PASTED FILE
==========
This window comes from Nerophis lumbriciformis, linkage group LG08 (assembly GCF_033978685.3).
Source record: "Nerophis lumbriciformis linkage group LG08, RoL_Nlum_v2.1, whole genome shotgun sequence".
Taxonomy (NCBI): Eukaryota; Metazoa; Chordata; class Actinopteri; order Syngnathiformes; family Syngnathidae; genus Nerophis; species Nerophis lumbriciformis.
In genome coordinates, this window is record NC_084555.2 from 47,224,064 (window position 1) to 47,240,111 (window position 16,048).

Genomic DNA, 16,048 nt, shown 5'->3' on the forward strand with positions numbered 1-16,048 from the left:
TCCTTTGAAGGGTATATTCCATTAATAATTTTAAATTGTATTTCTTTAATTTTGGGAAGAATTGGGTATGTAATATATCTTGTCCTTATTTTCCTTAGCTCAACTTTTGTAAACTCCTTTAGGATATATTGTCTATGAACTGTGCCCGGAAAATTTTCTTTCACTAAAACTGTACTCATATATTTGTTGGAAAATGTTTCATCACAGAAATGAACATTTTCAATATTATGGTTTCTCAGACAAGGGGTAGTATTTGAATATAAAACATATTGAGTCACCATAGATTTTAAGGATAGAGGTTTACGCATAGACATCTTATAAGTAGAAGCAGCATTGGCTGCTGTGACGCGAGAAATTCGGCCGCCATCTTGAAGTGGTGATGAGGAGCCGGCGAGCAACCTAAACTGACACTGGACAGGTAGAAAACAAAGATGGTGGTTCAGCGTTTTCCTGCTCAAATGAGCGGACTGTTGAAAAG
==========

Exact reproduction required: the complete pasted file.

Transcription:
This window comes from Nerophis lumbriciformis, linkage group LG08 (assembly GCF_033978685.3).
Source record: "Nerophis lumbriciformis linkage group LG08, RoL_Nlum_v2.1, whole genome shotgun sequence".
Taxonomy (NCBI): Eukaryota; Metazoa; Chordata; class Actinopteri; order Syngnathiformes; family Syngnathidae; genus Nerophis; species Nerophis lumbriciformis.
In genome coordinates, this window is record NC_084555.2 from 47,224,064 (window position 1) to 47,240,111 (window position 16,048).

Genomic DNA, 16,048 nt, shown 5'->3' on the forward strand with positions numbered 1-16,048 from the left:
TCCTTTGAAGGGTATATTCCATTAATAATTTTAAATTGTATTTCTTTAATTTTGGGAAGAATTGGGTATGTAATATATCTTGTCCTTATTTTCCTTAGCTCAACTTTTGTAAACTCCTTTAGGATATATTGTCTATGAACTGTGCCCGGAAAATTTTCTTTCACTAAAACTGTACTCATATATTTGTTGGAAAATGTTTCATCACAGAAATGAACATTTTCAATATTATGGTTTCTCAGACAAGGGGTAGTATTTGAATATAAAACATATTGAGTCACCATAGATTTTAAGGATAGAGGTTTACGCATAGACATCTTATAAGTAGAAGCAGCATTGGCTGCTGTGACGCGAGAAATTCGGCCGCCATCTTGAAGTGGTGATGAGGAGCCGGCGAGCAACCTAAACTGACACTGGACAGGTAGAAAACAAAGATGGTGGTTCAGCGTTTTCCTGCTCAAATGAGCGGACTGTTGAAAAG